Sunday’s game was a Labour Day Classic of a roller coaster for the Riders and the Winnipeg Blue Bombers. It produced an ending with Cody Fajardo’s finest moments as a Rider. At the same time it was a day when almost every player could point to good and bad plays.
The Sept. 1 game against the Blue Bombers saw the Riders win 19-17.
On defence Derrick Moncrief led the roller coaster with an interception, an epic sack, a surrendered touchdown and a key pass interference penalty.
He cut under Drew Wolitarsky running an out to provide the Riders with their second game in a row intercepting a pass on the opposition’s opening series. He said he read the eyes of Bomber quarterback, Chris Streveler, taking him to the outside.
A short time later he delivered a massive hit on Streveler as he was untouched on a blitz. I was startled Streveler popped up. Echoing several Rider defenders Moncrief said Streveler is a strong guy.
What amazed me was that Moncrief said he was not supposed to blitz on the play. He made a mistake on his assignment for the play by blitzing.
Still in the first half, he appeared to get caught looking too much at Streveler as Kenny Lawler went by him into the end zone and Streveler was able to loft the ball over Moncrief to Lawler for a touchdown.
Later in the game Moncrief let the Bombers escape from deep in their territory when he ran into Nick Demski 33 yards downfield for a pass interference penalty. He said he got there too early. Chasing Demski it was more accurate to say he got there too late.
After the game, head coach Craig Dickenson was circumspect in discussing Moncrief’s game. He said he would have to watch the film. Most often such comments are used by coaches to avoid giving negative comment.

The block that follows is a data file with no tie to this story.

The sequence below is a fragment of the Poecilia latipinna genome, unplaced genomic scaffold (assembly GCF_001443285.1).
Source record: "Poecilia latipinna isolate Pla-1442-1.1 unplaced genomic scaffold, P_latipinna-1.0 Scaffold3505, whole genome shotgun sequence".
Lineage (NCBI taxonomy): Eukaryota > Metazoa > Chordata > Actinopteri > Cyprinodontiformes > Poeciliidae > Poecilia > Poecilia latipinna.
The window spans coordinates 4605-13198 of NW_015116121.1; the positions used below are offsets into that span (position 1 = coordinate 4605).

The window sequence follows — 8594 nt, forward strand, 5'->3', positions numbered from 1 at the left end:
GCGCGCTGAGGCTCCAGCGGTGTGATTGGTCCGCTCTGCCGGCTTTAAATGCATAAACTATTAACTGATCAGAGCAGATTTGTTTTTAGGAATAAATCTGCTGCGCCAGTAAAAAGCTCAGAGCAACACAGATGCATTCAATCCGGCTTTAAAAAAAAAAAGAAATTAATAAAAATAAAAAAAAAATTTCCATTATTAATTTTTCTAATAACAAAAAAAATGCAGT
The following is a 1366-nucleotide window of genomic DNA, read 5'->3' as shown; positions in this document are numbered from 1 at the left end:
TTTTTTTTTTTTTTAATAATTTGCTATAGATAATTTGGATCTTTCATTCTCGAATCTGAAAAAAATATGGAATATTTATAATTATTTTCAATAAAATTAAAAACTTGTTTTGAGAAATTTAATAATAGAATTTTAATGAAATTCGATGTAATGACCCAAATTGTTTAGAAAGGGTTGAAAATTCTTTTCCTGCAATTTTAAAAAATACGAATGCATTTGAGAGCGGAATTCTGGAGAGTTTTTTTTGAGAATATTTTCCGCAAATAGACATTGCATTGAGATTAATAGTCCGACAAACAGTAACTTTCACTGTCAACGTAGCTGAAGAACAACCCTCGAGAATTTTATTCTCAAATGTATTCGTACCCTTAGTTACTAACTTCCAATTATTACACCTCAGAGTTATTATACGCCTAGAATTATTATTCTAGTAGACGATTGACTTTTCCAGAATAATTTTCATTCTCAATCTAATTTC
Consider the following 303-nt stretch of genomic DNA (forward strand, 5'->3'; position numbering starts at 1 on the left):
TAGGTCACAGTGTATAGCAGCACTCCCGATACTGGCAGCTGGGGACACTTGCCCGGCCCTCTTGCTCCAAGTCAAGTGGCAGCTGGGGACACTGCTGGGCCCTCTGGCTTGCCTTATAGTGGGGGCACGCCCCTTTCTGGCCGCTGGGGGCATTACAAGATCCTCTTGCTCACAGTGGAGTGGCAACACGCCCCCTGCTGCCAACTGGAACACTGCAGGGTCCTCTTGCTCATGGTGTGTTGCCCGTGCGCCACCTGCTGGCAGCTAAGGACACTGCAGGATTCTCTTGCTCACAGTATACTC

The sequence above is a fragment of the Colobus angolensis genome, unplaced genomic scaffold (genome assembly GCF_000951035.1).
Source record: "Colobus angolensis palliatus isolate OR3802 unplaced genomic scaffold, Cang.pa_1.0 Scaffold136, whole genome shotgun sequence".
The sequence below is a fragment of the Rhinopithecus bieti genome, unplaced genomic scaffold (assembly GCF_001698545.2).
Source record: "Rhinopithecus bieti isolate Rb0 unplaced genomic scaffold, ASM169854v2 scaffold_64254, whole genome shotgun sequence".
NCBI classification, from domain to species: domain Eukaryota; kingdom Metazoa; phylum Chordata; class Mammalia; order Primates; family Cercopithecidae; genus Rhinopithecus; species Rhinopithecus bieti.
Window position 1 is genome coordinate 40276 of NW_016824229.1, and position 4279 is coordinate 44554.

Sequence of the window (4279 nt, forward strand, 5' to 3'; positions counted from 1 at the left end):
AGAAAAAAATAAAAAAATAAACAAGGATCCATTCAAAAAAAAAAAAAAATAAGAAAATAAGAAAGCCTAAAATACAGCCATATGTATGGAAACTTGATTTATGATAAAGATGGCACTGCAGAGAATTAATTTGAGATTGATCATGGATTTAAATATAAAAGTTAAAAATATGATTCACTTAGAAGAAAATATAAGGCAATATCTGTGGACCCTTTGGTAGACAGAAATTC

For Fajardo there were good drives, a nice touchdown pass and a brilliant last drive. He also spun into sacks, threw a pair of interceptions and completed but four passes in the second half until the final drive.
On his first interception he was running left and tried to squeeze a throw into Kyran Moore. He said he’s got to run that one out of bounds rather than forcing the throw which Adam Bighill caught after the ball was tipped. Later in the game Fajardo did run out of bounds when faced with that situation.
On the second interception he said they needed to take some shots deep. Throwing for Naaman Roosevelt, Fajardo described it as a 50/50 play. Unlike most deep passes he has missed on Sunday, his pass was underthrown rather than overthrown.
Great quarterbacks are remembered for what they do on the final drive when a score is needed to win the game.
Fajardo and the Rider offence were not dismayed to be starting that last possession at the Rider five-yard line with just over three minutes. He said there was dead quiet in the huddle.
As they started moving the ball he said there was a sense of calmness. He added that it felt like practice. Roosevelt said they practiced hard to prepare for the fourth quarter and knew they could play better than they had played that half.
Fajardo was so poised during the drive, completing five consecutive passes.
Having had a timecount penalty at the end of the first half he did cause some anxiety by how close he ran down the clock on some plays.
After the first couple of Rider first downs, I felt the Riders could not be stopped on the drive. It was the feeling I had in too many games watching Anthony Calvillo lead the Alouettes to last drive victories.
Dickenson said Fajardo showed grit and that he is a bit of a natural leader.
Ever the realist, Dickenson concluded his remarks by saying the Riders would not win the Banjo Bowl in Winnipeg next weekend if they played like they did on Labour Day.
Bill Selnes, who’s based in Melfort, has written about the Saskatchewan Roughriders since the late 1970s. He was inducted into the Canadian Football Hall of Fame, Football Reporters of Canada wing on Nov. 24, 2013.